Science News

Quasar Observed Dimming For The First Time As A Black Hole Diets

Astronomers at Yale University have observed the first quasar to change its appearance, as it seemed to have its own dimmer switch.

Quasars are large and very luminous objects that draw energy from black holes. Until now, researchers have been unable to study both the dim and bright phases of a quasar in one source. Yale researchers found a quasar that dimmed by a factor of six or seven compared to observations of the same quasar from years ago, according to Yale News.

[quote text_size=”small” author=”– Stephanie LaMassa” author_title=”Lead study investigator”]

This is like a dimmer switch. The power source just went dim. Because the life cycle of a quasar is one of the big unknowns, catching one as it changes, within a human lifetime, is amazing.


The object was noticed during research of Stripe 82, a sliver of sky along the Celestial Equator. Researchers noticed a weakening of a quasar’s broad emission lines and ruled out the chance that the quasar simply appeared to lose brightness due to an object passing in front of it, according to Science World Report.

Astronomers say that the weakening of the quasar’s broad emission lines was even more significant than the dimming. These broad emission lines, visible on the optical spectrum, are gas signatures too distant to be consumed by the black hole but close enough to get “excited” by energy from material falling into the black hole.

Changes in the emission lines told researchers that the black hole had essentially gone on a diet and was giving off less energy, which is when the quasar hit the dimmer switch and most of its broad emission lines vanished.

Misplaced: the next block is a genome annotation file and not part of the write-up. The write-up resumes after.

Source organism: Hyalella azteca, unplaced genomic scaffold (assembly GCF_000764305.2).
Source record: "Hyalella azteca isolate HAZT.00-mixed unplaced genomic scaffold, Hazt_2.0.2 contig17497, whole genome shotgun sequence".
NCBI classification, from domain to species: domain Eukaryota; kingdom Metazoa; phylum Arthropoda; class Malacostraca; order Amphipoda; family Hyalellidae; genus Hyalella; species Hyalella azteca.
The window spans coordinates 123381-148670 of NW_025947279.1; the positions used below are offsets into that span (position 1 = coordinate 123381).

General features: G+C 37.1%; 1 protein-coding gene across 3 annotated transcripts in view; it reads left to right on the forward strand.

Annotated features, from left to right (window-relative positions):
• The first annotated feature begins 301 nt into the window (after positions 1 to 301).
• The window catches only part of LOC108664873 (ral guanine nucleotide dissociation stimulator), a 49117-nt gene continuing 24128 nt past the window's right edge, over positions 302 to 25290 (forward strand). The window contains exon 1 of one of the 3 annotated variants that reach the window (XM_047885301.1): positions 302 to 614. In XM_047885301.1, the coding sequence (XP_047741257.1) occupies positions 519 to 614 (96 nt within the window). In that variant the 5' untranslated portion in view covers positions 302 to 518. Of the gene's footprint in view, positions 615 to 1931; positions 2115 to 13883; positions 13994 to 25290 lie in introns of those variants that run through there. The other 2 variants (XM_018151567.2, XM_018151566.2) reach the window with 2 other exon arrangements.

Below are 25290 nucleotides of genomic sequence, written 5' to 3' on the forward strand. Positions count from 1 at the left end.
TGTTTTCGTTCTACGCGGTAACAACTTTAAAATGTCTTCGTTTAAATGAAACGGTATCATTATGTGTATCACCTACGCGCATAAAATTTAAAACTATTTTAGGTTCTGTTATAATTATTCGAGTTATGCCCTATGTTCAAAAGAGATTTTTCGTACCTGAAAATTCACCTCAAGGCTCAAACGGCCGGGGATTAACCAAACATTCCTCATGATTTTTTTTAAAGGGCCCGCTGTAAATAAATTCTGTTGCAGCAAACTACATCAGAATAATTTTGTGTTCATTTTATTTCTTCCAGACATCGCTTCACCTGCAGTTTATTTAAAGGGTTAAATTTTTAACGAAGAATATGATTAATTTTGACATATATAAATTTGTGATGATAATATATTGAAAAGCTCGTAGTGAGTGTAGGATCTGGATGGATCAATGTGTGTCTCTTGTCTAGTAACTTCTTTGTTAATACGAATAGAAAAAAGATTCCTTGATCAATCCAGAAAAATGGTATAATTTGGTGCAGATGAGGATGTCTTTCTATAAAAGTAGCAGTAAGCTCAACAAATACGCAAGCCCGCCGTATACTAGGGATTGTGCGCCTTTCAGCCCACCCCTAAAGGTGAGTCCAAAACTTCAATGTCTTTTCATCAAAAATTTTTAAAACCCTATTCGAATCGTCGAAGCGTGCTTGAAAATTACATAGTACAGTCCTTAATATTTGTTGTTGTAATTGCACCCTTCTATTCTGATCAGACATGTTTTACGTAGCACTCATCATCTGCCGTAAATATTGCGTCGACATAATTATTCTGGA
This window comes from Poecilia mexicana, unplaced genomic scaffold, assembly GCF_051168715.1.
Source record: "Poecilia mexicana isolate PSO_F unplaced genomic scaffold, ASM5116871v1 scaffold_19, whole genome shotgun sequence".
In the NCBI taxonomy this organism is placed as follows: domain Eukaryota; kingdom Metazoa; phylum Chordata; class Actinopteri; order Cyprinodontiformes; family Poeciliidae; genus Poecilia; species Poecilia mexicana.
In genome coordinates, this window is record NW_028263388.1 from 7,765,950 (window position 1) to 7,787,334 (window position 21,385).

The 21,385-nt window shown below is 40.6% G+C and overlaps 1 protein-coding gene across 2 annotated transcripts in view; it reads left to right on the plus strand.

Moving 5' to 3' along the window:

The findings are significant for many reasons. This is the first direct information about the intermittent nature of quasars and it hints at sporadic activity of black holes. All galaxies are believed to contain supermassive black holes, and understanding the dynamics of quasars can help researchers understand how our own now-dormant supermassive black hole formed, according to Discovery News.

Scientists believe that quasars are caused by superheating material in an accretion disc surrounding a black hole. When material is drawn toward the black hole’s gravity, it spins and heats to millions of degrees. This environment causes two jets of material to blast into space, which is known as an active galactic nucleus. When the black hole eventually runs out of fuel, as nothing is close enough to be pulled into its gravity, the quasar fades and turns off.

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